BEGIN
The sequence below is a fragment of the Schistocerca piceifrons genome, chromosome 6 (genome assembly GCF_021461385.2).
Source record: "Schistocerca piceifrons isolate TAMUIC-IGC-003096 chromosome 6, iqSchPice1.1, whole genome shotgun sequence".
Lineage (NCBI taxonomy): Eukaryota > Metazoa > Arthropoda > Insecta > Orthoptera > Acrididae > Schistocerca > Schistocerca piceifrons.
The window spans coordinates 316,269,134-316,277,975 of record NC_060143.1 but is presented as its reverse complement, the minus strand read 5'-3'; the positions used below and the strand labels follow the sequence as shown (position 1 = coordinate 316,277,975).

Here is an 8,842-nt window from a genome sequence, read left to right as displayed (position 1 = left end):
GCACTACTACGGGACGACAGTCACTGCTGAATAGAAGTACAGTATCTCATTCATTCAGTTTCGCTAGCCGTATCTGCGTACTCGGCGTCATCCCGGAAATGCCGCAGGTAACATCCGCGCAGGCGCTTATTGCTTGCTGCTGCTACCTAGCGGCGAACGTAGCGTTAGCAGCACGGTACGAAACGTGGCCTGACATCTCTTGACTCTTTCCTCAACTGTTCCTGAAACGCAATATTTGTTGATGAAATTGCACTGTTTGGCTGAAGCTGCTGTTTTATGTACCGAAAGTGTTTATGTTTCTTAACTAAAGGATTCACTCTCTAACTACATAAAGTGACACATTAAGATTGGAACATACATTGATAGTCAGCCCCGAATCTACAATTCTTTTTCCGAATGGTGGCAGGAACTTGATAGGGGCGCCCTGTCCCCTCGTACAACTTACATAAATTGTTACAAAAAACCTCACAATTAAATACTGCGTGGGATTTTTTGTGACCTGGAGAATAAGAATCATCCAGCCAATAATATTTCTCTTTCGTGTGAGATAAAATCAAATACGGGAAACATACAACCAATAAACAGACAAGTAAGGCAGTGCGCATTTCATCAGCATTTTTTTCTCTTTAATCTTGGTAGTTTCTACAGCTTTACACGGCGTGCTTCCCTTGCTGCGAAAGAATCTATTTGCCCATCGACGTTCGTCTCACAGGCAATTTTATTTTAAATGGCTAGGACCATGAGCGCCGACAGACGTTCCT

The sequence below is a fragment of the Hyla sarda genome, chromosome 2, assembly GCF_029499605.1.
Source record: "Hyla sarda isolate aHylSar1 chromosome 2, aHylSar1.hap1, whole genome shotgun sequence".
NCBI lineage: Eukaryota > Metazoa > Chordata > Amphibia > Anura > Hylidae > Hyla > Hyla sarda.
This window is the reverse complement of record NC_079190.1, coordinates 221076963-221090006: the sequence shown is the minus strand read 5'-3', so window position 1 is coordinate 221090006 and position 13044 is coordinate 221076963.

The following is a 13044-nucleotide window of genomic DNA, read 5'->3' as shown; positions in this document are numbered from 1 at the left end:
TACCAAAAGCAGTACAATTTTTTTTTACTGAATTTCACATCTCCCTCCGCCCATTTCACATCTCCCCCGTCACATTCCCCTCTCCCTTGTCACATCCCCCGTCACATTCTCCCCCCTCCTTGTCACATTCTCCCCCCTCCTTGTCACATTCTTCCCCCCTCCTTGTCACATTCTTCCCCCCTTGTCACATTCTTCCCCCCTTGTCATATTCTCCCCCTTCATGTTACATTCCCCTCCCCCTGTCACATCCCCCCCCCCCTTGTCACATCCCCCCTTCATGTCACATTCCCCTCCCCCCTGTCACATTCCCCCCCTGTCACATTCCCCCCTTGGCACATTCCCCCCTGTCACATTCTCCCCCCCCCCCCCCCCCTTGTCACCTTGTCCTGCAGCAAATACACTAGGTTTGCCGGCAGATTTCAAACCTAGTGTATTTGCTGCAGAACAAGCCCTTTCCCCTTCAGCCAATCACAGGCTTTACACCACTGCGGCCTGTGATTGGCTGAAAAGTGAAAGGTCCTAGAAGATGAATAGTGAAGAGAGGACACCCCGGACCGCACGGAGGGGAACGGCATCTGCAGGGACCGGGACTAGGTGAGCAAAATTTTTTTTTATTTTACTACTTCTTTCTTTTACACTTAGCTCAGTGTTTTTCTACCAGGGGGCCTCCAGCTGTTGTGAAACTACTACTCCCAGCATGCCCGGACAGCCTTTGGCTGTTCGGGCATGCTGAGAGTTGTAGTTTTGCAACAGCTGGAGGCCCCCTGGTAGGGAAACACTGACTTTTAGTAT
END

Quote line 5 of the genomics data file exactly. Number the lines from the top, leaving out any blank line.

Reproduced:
Here is an 8,842-nt window from a genome sequence, read left to right as displayed (position 1 = left end):